Adventure International

Adventure International was an American video game publishing company that existed from 1979 until 1986. It was started by Scott and Alexis Adams. Their games were notable for being the first implementation of the adventure genre to run on a microcomputer system. The adventure game concept originally came from Colossal Cave Adventure which ran strictly on large mainframe systems at the time.

Adventure International
IndustryComputer game publishing
HeadquartersLongwood, Florida, United States
Key people
Scott Adams, Alexis Adams
ParentScott Adams, Inc.
SubsidiariesAdventure Soft UK

History edit

After the success of Adams' first text adventure, Adventureland, other games followed rapidly, with Adventure International (or "AI") releasing about two games a year. Initially the games were drawn from the founders' imaginations, with themes ranging from fantasy to horror and sometimes science fiction. Some of the later games were written by Scott Adams with other collaborators.

In 1980, five of the company's games were ported to the VIC-20. Developer Neil Harris recalled: "[O]ur sales guys could not figure out what they were gonna do with them. 'What are these games? It's all words on the screen! There's no graphics! What kind of a video game doesn't have video?' [laughs] And they became the best-selling cartridges for the VIC-20, period."[3]

By 1983 the company was employing 40 people and was based in Longwood, Florida.[4]

Fourteen games later, Adventure International began to release games drawn from film and fiction. The Buckaroo Banzai game[citation needed] was based on the film The Adventures of Buckaroo Banzai Across the 8th Dimension (1984). Other games came from Marvel Comics - Adventure International released three Questprobe games based on the Marvel characters The Incredible Hulk, Spider-Man, The Human Torch and the Thing.[5]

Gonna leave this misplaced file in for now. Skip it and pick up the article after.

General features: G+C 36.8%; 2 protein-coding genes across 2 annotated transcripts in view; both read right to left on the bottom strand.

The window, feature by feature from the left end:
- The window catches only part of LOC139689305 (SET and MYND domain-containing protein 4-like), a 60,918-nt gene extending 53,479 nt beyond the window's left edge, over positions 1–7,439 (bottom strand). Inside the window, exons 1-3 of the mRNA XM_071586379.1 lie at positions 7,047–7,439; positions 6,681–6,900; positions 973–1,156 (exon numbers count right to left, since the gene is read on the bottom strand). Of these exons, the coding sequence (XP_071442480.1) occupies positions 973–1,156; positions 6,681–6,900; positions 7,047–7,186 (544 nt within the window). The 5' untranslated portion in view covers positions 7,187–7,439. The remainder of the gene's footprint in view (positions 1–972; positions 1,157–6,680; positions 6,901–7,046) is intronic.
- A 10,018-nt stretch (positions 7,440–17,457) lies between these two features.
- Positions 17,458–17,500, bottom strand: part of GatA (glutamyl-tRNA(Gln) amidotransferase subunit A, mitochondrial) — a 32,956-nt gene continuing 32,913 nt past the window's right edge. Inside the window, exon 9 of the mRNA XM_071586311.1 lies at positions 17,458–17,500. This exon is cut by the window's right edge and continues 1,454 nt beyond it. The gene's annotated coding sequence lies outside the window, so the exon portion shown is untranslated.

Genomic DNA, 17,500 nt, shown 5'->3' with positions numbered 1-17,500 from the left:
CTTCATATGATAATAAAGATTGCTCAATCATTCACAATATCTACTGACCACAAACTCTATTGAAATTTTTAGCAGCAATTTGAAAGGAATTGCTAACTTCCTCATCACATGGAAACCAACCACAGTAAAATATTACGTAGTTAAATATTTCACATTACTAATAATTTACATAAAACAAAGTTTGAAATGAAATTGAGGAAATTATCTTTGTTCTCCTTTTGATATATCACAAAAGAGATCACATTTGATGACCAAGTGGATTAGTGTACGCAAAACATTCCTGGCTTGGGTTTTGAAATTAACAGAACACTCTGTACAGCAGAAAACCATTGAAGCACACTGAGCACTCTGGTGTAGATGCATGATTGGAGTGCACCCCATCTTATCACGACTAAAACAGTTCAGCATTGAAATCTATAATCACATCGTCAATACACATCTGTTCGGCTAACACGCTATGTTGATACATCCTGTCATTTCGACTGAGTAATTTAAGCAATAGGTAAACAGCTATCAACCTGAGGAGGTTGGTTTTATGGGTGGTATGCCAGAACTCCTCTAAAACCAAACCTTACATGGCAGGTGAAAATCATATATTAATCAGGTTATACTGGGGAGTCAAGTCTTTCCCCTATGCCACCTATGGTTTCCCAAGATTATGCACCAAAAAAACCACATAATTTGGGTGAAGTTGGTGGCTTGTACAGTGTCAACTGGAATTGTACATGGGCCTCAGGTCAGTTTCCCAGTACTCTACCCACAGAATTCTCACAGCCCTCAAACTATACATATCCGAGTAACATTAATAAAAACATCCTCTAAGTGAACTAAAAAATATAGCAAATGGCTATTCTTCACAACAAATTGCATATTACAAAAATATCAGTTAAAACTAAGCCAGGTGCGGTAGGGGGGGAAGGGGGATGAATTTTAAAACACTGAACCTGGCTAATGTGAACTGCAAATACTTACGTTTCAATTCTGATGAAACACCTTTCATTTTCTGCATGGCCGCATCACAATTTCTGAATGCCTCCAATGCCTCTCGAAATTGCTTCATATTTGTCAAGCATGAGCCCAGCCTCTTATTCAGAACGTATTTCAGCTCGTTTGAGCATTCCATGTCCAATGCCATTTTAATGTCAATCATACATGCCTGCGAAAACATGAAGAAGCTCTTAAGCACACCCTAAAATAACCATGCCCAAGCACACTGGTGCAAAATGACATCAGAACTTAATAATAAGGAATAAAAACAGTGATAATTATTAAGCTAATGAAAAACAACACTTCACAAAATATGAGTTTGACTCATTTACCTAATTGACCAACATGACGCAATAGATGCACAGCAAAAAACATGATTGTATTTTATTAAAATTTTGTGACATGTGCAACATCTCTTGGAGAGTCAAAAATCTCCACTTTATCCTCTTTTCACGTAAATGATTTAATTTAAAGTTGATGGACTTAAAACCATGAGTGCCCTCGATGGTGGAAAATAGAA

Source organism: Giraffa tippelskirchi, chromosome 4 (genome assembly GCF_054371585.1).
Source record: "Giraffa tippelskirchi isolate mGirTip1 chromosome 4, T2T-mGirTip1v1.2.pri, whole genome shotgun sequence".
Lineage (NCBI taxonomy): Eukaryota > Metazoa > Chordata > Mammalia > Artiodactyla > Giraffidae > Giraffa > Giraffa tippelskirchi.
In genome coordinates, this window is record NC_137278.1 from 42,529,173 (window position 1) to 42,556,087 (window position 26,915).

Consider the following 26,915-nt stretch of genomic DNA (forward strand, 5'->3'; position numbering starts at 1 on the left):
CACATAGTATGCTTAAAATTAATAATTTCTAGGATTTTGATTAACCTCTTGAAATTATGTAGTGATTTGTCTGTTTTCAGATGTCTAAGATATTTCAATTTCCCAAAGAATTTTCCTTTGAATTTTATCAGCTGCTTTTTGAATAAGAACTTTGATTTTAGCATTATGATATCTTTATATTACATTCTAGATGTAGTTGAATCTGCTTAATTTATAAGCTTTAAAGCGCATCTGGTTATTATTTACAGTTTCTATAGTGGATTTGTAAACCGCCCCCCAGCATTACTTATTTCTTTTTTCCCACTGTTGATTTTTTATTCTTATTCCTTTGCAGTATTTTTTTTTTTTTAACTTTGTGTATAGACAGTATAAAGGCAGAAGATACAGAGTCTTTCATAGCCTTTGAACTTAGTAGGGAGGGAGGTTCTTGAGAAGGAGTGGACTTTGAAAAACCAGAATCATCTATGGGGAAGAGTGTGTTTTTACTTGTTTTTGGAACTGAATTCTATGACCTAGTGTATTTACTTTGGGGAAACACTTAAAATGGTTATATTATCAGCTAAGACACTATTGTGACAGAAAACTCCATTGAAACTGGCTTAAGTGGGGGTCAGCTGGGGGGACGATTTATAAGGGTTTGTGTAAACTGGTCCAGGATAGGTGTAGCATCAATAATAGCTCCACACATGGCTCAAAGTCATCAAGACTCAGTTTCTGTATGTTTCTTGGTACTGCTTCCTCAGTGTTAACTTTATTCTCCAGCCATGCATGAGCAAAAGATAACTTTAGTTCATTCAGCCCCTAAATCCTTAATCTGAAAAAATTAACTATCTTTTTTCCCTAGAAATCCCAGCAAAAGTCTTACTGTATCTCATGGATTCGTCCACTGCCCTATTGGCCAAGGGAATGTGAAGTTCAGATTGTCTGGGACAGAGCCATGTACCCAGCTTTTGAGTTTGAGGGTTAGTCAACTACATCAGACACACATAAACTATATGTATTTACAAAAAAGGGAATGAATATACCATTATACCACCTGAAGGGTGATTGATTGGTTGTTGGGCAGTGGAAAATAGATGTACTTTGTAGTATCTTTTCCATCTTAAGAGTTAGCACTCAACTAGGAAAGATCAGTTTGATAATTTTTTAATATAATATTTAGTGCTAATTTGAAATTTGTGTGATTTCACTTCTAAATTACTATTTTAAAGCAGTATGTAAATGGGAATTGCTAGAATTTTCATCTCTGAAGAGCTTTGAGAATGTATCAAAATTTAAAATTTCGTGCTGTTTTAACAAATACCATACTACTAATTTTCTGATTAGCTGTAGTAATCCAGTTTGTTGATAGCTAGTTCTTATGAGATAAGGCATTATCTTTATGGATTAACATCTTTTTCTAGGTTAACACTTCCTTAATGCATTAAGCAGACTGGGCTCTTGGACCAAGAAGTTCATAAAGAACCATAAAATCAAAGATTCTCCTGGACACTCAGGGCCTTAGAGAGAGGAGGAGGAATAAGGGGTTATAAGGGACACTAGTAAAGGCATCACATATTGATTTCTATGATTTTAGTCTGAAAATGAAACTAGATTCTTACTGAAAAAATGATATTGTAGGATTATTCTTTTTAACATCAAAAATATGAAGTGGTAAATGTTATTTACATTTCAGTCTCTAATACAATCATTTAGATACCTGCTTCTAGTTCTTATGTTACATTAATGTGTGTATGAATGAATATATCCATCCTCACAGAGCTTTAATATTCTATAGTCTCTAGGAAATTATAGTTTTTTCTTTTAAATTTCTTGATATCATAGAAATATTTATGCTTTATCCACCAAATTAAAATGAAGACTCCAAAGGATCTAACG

Adventure International at the 1982 West Coast Computer Faire.

In 1982, Adventure International began releasing Scott Adams Graphic Adventures for computers like the Apple II, while continuing to sell text-only games for less powerful computers such as the VIC-20 and TI 99/4A.[6] Graphic adventures like The Hobbit increased expectations of such games, however, and Adventure International's graphic adventures were inferior to others resulting in a rapid loss of market share. At its peak in late 1983/early 1984, right at the cusp of the video game crash of 1983, Adventure International employed approximately 50 staff and published titles from over 300 independent programmer/authors.

Adventure International was based in the Sabal Point subdivision of Longwood - at 155 Sabal Palm Drive, Longwood, Florida near the east side of Sabal Point Elementary School. The company also had a retail store located in Sweetwater Oaks at 966 Fox Valley Drive, Longwood.

Adventure International went bankrupt in 1986. The copyrights for its games reverted to the bank and eventually back to Scott Adams who released them as shareware.